Seismic vibrations alter the ever-changing sonic surfaces of Jana Irmert's new release What Happens At Night. Like layers of sediment, sounds are being pushed up from underneath, floating away or sinking back to the bottom.
At the core of the album lies a question: What will be left of us? While Earth melts, we go on. But eventually, there will be a point in the future where all that will be left of humanity is a thin layer of rock. While this may seem like a deeply gloomy prospect, it also carries a great deal of comfort: the reminder that we are only a small particle in a vast system so big that we can never fully grasp it.
"When playing or improvising, it sometimes happens that time kind of stops in its usual rhythm - measures of moments and durations become blurry. I smashed and rubbed lava rocks, layered and bent sounds and field recordings until what I heard matched the images of strata in rock I was looking at: millenia of existence and non-existence, on a planet to which we are a very recent addition. I fell out of time, somewhere between the moment and eternity, and that's a feeling I wanted to capture on What Happens At Night."
With her fourth album "The Soft Bit", sound artist and composer Jana Irmert explores the materiality of sounds. Using manipulated field recordings, voice samples and synthesizer sounds, she carves out electronic soundscapes as if she were using sonar in deep darkness.
"The compositions for this album were shaped over the course of one year, at first without a concept or storyline as a starting point. Yet what I became increasingly interested in was a kind of sensory aspect of sounds. I felt I wanted to get closer to the sounds, feel their structure and surface and how they contrast each other.
Throughout the musical process, I used materials like metal, water, sand and air in a very direct and maybe more raw way to create and record sounds than I did in previous works, where I had often manipulated field recordings that had a more ambient character and thus strongly carried the location of origin in them. So in a sense, for the compositions of this album, I used sounds without a place, or just an expression of the sound of the particular material itself.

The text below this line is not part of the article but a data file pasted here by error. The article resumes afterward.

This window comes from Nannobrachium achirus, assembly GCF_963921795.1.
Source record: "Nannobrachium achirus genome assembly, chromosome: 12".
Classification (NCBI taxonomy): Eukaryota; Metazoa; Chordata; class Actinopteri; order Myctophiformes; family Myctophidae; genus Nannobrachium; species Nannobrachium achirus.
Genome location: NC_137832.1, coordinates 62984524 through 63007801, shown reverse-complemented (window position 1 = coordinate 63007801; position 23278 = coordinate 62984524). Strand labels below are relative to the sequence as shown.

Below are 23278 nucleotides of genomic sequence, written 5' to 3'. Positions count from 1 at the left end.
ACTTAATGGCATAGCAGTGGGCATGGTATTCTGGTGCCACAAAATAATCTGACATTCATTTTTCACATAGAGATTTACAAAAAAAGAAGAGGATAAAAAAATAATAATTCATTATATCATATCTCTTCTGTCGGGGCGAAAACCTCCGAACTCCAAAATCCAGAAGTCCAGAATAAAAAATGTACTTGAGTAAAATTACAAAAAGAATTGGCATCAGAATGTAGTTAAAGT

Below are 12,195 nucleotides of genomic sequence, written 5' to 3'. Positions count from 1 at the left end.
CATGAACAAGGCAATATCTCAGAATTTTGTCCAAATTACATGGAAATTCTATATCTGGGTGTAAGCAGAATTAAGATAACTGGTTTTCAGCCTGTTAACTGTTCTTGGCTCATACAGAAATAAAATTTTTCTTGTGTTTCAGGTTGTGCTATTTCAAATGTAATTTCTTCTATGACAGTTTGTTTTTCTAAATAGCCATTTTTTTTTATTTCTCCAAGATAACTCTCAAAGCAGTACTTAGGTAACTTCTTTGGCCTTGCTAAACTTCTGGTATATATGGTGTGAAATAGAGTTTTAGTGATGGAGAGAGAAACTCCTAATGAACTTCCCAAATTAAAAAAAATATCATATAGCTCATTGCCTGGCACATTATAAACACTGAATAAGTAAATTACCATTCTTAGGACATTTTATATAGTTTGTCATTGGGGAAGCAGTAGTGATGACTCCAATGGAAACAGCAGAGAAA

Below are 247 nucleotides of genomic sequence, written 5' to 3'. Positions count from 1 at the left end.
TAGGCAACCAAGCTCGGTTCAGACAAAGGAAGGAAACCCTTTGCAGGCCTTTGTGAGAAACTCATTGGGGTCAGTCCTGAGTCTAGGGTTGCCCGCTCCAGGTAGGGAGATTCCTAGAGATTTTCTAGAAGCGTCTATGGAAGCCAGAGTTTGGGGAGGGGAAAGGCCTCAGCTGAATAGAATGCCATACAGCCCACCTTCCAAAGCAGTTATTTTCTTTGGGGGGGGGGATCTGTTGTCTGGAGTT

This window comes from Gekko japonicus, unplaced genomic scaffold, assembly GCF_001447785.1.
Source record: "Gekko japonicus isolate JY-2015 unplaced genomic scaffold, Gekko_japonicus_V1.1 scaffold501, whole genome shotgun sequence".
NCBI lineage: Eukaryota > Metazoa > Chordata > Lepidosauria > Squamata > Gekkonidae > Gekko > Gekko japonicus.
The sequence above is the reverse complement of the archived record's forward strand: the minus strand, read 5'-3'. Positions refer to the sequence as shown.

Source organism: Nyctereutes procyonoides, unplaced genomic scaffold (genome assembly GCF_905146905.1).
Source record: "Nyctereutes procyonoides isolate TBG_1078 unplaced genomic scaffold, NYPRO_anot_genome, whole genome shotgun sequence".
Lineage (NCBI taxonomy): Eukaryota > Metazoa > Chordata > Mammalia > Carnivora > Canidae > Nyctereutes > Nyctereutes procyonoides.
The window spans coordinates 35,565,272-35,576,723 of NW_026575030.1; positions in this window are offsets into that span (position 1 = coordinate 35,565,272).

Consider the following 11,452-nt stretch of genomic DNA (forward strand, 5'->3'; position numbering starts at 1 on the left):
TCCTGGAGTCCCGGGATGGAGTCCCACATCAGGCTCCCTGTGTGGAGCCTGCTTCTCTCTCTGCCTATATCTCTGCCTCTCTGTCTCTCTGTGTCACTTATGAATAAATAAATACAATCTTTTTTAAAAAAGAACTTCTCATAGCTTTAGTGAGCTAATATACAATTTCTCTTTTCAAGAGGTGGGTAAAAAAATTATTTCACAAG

It turned out the processed sounds resulting from hard materials would often have soft and tonal qualities whereas those made from "soft" materials like water or air would ultimately be of percussive or harsh and noisy character. Finishing the compositions was like feeling along the surfaces of the single pieces with closed eyes, making out their shape and outline inch by inch. Maybe this is why to me, some of the compositions feel solidified like pieces of rock, while others seem to be ready to evaporate into air."
Everything minus all was created in spring 2020, under the working title "Notes on Compassion". It is a meditation about isolation and connection, using a minimal arrangement to play with the perception of space and time.
Cusp is a collection of compositions taken from the soundtrack for the film STRESS by Florian Baron. The feature-length documentary gives voice to five young veterans, their experiences and trauma.
Jana Irmert’s work was awarded the German Documentary Film Music Award in 2019. In her soundtrack, she “dissolves the boundaries between sound design and musical composition in a virtuoso and at the same time self-evident way, thus creating a sound cosmos that, through uncompromising reduction, generates brutal knowledge." (jury statement)
Jana Irmert has created a metaphoric world of billowing harmonic clouds, gently crackling sounds and abstracted field recordings. All three parts of the album are marked by perpetual subtle shifts, memory turning into an imperfect compass: You can walk through the music in all directions without ever passing the same point twice.
Inside this world of concrete sounds and pure abstractions, of organic timbres and alien noises, all sense of perspective is lost: What is far can seem close, tiny sounds suddenly appear enormous. In a sense, FLOOD is about the desire for change, a sensation that fills us both with anticipation and anxiety. That is why this album is more than just a sonic novel, and why there is more than one story to it – just enter the flood and allow the current to carry you far, far away. (Tobias Fischer)
End of Absence is Jana Irmert’s debut album, bringing together six sound works that merge field recordings, experimental electronic sounds and vocal patterns into unique multilayered soundscapes. Originally deriving from electroacoustic compositions, multichannel sound installations and audiovisual works, the six pieces are now published as a unit, to be listened to back to back, without video, photography or the need to have a multichannel speaker setup available.